I almost didn't go to the Chicago Dancing Festival at Millennium Park's Pritzker Pavilion tonight. I anticipated having to arrive pretty early to secure a seat (since it was a dance performance, a space on the lawn wouldn't do--it was necessary to see the stage)--which didn't seem so attractive in the hot, humid weather.
But in the end, I went. Showed up with a sandwich around 20 after 5, anticipating a 6:30 performance, but it turned out that the performance would start at 7:30. So I was REALLY early. Ate my sandwich in the Lurie Garden and came back to grab a seat near the center. Sat and read my magazine (great articles in The New Yorker this week, by the way. One about Aaron Copland, one about Ian McKellen, one about a new luxury building in New York that successfully apes the prewar ones).
The show started 10 minutes late, but it was worth waiting for. Muntu Dance Theater opened. I had never seen them perform before and they were pretty stunning. Great percussion, costumes, tribal dances. Quite a spectacle, against a starry background.
The Joffrey followed, with "Light Rain." This was far and away the best performance of the program, with moment after moment that took your breath away. The last time I saw the Joffrey, they performed Twyla Tharp's "Deuce Coupe." They were good, but I don't remember gasping. Music, costumes, and fabulous choreography (not to mention talent, expressiveness, and athleticism) came together perfectly. In general, I think people give standing ovations too easily, but in this case, I was happy to rise. This performance made me a fan for life.
Ballet Florida made the least impressive showing. Nice costumes and competent performances, I suppose, but there was nothing outstanding about them. While the Joffrey piece incorporated some robotic movement, these dancers were as expressionless as robots though their movements were fluid enough. Unexciting. Unexceptional. Unremarkable.
Two soloists from the American Ballet Theater then performed the pas de deux from Don Quixote. I am just not into classical ballet, though I can appreciate virtuosity. The stuff in between tends to bore me, though. And the applause-mongering irritates me. But there were some fine moments.
Then two dancers from Alvin Ailey performed a "Pas de Duke" to Ellington's music. This was beautifully done, but not as spectacular as an Ailey performance we saw last spring. (Perhaps it is hard for two dancers to be as spectacular as a whole company.) Still, terrific style and attitude.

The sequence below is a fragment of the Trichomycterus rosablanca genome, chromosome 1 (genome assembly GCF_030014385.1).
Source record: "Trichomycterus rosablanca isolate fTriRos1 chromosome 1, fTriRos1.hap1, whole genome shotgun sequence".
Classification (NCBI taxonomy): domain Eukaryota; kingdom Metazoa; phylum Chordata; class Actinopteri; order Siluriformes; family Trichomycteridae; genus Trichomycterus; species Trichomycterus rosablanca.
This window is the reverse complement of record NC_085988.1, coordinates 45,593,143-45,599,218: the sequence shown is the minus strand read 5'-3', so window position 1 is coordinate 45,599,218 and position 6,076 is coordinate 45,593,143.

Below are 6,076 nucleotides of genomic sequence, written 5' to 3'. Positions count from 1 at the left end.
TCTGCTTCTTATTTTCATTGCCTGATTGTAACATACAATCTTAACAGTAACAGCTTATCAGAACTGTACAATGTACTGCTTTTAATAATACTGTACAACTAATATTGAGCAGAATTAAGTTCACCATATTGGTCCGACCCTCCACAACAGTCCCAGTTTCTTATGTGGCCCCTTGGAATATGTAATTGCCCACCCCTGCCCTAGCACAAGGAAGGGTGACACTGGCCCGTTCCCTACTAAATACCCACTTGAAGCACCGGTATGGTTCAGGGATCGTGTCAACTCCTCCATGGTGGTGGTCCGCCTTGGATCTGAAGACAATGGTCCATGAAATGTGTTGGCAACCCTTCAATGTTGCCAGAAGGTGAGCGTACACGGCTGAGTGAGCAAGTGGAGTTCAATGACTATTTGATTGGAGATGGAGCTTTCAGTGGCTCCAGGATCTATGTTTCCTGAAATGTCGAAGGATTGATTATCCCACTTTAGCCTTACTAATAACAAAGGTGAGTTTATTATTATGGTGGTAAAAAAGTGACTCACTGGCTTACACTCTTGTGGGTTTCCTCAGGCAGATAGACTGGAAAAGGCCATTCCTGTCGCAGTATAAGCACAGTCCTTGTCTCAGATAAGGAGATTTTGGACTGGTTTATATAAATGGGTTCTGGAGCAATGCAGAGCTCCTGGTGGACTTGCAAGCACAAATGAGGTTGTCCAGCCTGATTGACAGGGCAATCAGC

A big surprise for me were five male dancers from the San Francisco Ballet. They were accompanied by a beautiful baroque piece, and I frankly didn't expect much from them. But they were fabulous. Expressiveness, athleticism, grace... Many "wow" moments. This was the only other performance that brought me to my feet. The program says that the SF Ballet is coming to the Harris Theater this fall; I hope we're able to go see them.
The final performance was by Complexions Dance from New York. These were skilled dancers performing complex choreography, but I'm afraid I didn't get it. The program explained that this piece was commenting on the U.S. political situation, but to me it was just incoherent. Until the last 2 minutes, when it suddenly got wonderful. Everything synchronized in a surprising way. So I think this company has potential, but I'll wait a while to see them again. (The program says they're coming to the Auditorium Theater this fall.)
All in all, this was a phenomenal event. Dance is almost never free, and the event was likely effective for its purpose, which is to raise the profile of dance in Chicago. Tonight I felt proud to live in such a great city, and the fireworks that went off afterwards (must have been the show at Navy Pier, though I was surprised to be able to see it from Millennium Park) made for a perfect ending to the evening.
Even more perfect, the thunderstorm held off until moments after I got home.